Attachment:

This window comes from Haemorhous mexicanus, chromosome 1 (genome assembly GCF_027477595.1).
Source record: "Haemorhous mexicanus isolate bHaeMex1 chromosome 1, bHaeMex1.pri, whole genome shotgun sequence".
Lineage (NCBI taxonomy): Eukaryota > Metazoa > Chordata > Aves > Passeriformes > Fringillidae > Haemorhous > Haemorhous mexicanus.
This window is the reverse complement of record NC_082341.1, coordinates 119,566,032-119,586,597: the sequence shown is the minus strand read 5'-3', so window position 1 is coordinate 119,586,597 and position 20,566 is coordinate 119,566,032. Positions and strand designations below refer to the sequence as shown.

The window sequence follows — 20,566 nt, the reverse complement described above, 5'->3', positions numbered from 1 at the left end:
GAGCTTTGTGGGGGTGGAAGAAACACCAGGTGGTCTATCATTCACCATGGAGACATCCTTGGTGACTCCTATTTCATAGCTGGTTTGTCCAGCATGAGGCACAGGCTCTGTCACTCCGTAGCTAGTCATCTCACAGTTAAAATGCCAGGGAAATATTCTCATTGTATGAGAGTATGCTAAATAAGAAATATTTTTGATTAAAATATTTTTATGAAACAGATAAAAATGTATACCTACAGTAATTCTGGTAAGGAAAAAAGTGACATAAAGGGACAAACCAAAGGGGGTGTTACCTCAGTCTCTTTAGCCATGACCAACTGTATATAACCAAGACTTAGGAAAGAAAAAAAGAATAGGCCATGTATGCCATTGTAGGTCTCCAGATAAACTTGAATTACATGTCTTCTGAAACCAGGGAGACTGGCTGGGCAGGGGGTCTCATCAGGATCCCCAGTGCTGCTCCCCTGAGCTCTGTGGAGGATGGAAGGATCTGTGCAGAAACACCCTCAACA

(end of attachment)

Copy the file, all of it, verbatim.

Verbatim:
This window comes from Haemorhous mexicanus, chromosome 1 (genome assembly GCF_027477595.1).
Source record: "Haemorhous mexicanus isolate bHaeMex1 chromosome 1, bHaeMex1.pri, whole genome shotgun sequence".
Lineage (NCBI taxonomy): Eukaryota > Metazoa > Chordata > Aves > Passeriformes > Fringillidae > Haemorhous > Haemorhous mexicanus.
This window is the reverse complement of record NC_082341.1, coordinates 119,566,032-119,586,597: the sequence shown is the minus strand read 5'-3', so window position 1 is coordinate 119,586,597 and position 20,566 is coordinate 119,566,032. Positions and strand designations below refer to the sequence as shown.

The window sequence follows — 20,566 nt, the reverse complement described above, 5'->3', positions numbered from 1 at the left end:
GAGCTTTGTGGGGGTGGAAGAAACACCAGGTGGTCTATCATTCACCATGGAGACATCCTTGGTGACTCCTATTTCATAGCTGGTTTGTCCAGCATGAGGCACAGGCTCTGTCACTCCGTAGCTAGTCATCTCACAGTTAAAATGCCAGGGAAATATTCTCATTGTATGAGAGTATGCTAAATAAGAAATATTTTTGATTAAAATATTTTTATGAAACAGATAAAAATGTATACCTACAGTAATTCTGGTAAGGAAAAAAGTGACATAAAGGGACAAACCAAAGGGGGTGTTACCTCAGTCTCTTTAGCCATGACCAACTGTATATAACCAAGACTTAGGAAAGAAAAAAAGAATAGGCCATGTATGCCATTGTAGGTCTCCAGATAAACTTGAATTACATGTCTTCTGAAACCAGGGAGACTGGCTGGGCAGGGGGTCTCATCAGGATCCCCAGTGCTGCTCCCCTGAGCTCTGTGGAGGATGGAAGGATCTGTGCAGAAACACCCTCAACA